Between December 2017 and January 2018, two Utah residents were linked to a national Salmonella (serotype I 4,[5]12:b:-) outbreak involving kratom consumption. An epidemiological investigation conducted by the Utah Department of Health and Salt Lake County Health Department lead to the identification of the kratom products the Utah cases consumed. The first case reported the use of kratom capsules, while the other individual purchased kratom powder over the Internet. In March 2018, a third case involving kratom capsules was discovered. For all three cases, leftover kratom powder or capsules, obtained from the stores where they were originally purchased, were submitted to the Utah Public Health Laboratory for testing.

Microbiologists at the Utah Public Health Laboratry were able to isolate Salmonella from all the kratom products tested. Staff made minor but critical modifications to a standard FDA protocol for the isolation of Salmonella from food. In order to do this. These modifications were shared nationwide to help improve isolation of bacteria from these products. Using this new method, epidemiologists were able to link a cluster of illnesses (without a previous known culprit) to kratom across several states. The efforts of staff at the Utah Public Health Laboratroy contributed to an FDA recall of 66 brands of kratom products.

8. HPV vaccination rates increase in Utah

HPV vaccination rates among teens aged 13-17 are improving in Utah, especially among males. According to reports from the Centers for Disease Control and Prevention (CDC), in 2016, only 20% of Utah males aged 13-17 completed the recommended HPV vaccine series. However, in 2017, that number increased by 12%. In addition, the overall HPV vaccination rates in Utah for both males and females increased by 7% from 2016.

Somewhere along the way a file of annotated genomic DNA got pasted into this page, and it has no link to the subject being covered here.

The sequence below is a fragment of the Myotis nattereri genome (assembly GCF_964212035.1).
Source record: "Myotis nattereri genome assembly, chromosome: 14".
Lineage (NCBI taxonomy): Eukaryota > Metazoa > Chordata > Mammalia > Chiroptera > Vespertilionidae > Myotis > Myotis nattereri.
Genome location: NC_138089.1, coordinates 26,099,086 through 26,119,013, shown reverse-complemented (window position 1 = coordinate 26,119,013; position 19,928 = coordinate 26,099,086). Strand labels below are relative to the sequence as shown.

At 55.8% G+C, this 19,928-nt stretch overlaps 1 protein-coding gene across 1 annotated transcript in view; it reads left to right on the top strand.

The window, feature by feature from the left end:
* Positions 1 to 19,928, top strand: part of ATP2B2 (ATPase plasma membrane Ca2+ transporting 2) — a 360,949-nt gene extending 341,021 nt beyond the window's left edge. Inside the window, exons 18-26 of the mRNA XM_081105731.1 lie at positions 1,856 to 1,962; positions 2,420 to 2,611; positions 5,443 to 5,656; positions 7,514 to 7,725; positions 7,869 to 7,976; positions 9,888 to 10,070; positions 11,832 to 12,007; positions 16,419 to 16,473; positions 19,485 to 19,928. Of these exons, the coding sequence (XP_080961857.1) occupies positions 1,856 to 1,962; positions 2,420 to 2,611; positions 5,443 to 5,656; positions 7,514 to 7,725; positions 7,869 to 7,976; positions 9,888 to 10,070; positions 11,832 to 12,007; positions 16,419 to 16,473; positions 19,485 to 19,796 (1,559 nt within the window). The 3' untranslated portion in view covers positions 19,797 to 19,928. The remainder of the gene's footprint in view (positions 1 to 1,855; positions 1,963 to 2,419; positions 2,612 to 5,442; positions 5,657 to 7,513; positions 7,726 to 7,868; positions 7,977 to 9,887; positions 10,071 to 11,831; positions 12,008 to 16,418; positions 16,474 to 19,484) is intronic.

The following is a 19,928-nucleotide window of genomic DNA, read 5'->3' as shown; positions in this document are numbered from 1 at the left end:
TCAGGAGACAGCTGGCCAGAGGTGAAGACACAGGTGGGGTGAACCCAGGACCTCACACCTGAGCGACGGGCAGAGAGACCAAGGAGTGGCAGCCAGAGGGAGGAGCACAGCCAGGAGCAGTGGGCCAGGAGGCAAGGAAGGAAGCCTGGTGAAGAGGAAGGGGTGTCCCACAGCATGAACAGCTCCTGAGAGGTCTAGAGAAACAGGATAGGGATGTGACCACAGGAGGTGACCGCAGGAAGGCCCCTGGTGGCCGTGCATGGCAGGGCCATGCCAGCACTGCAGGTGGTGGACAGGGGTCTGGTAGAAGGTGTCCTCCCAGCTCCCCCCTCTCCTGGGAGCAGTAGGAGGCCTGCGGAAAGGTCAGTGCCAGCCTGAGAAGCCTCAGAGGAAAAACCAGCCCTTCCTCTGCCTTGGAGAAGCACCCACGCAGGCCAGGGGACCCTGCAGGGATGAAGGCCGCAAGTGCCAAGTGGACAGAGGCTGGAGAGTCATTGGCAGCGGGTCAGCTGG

The HPV vaccination is a series of two shots and is recommended for preteens, both males and females, at age 11 or 12, so they are protected before ever being exposed to the virus. The HPV vaccine is most effective during the preteen years.

Since 2014, the UDOH has implemented a parent education campaign aimed at increasing the HPV vaccination rates, which may have contributed to the increases seen in the national reports. The campaign encourages parents to talk to their child’s doctor about the HPV vaccine and will begin running again on social media in mid-September 2018.

9. Asthma Home Visiting Program helps Utahns manage their asthma and reduce costly ED visits

Asthma is one of the most common chronic conditions among children and a leading cause of missed school days. There is no cure for asthma; however, those with asthma can learn to manage their asthma and live normal, healthy lives.

The Utah Department of Health Asthma Home Visiting Program is an evidence-based program that provides intensive asthma self-management education in the home in Salt Lake and Utah Counties. Since the program began in January 2016, 250 patients have entered the program and 205 have completed it. As a result of the program, participants have improved asthma control, improved medication adherence, and reduced adverse and costly health events, including 70% reduction in asthma-related ED visits and 82% reduction in asthma-related hospitalizations. For every $1 dollar invested in the program, there is an anticipated $3.31 saved in reduced emergency department visits alone.

One program participant shared, “It used to be a way (of life) for our (daughter) to get sick…but after getting educated on her inhalers and having our home inspected, things changed…we are happier! Plans happen, dates occur, friends play. Life is different.”

10. Utah Department of Health Office of Health Disparities receives national award for the It Takes a Village program

In November 2018, the Association of Maternal & Child Health Program (AMCHP) recognized the Utah Department of Health Office of Health Disparities’ (OHD) It Takes a Village: Giving our babies the best chance (ITAV) program as an AMCHP Promising Practice with the recommendation to pursue the designation of Best Practice. AMCHP awarded the ITAV project as a Promising Practice because of its unique and innovative anthropological approach to addressing birth outcomes disparities.

It Takes a Village (ITAV): Giving our babies the best chance is a community education and engagement series specifically designed for Utah’s Native Hawaiian/Pacific Islander (NHPI) communities who are facing birth outcomes disparities. The ITAV project raises awareness and educates NHPI families and community members about maternal and infant health in the context of Pacific Islander cultural beliefs and practices.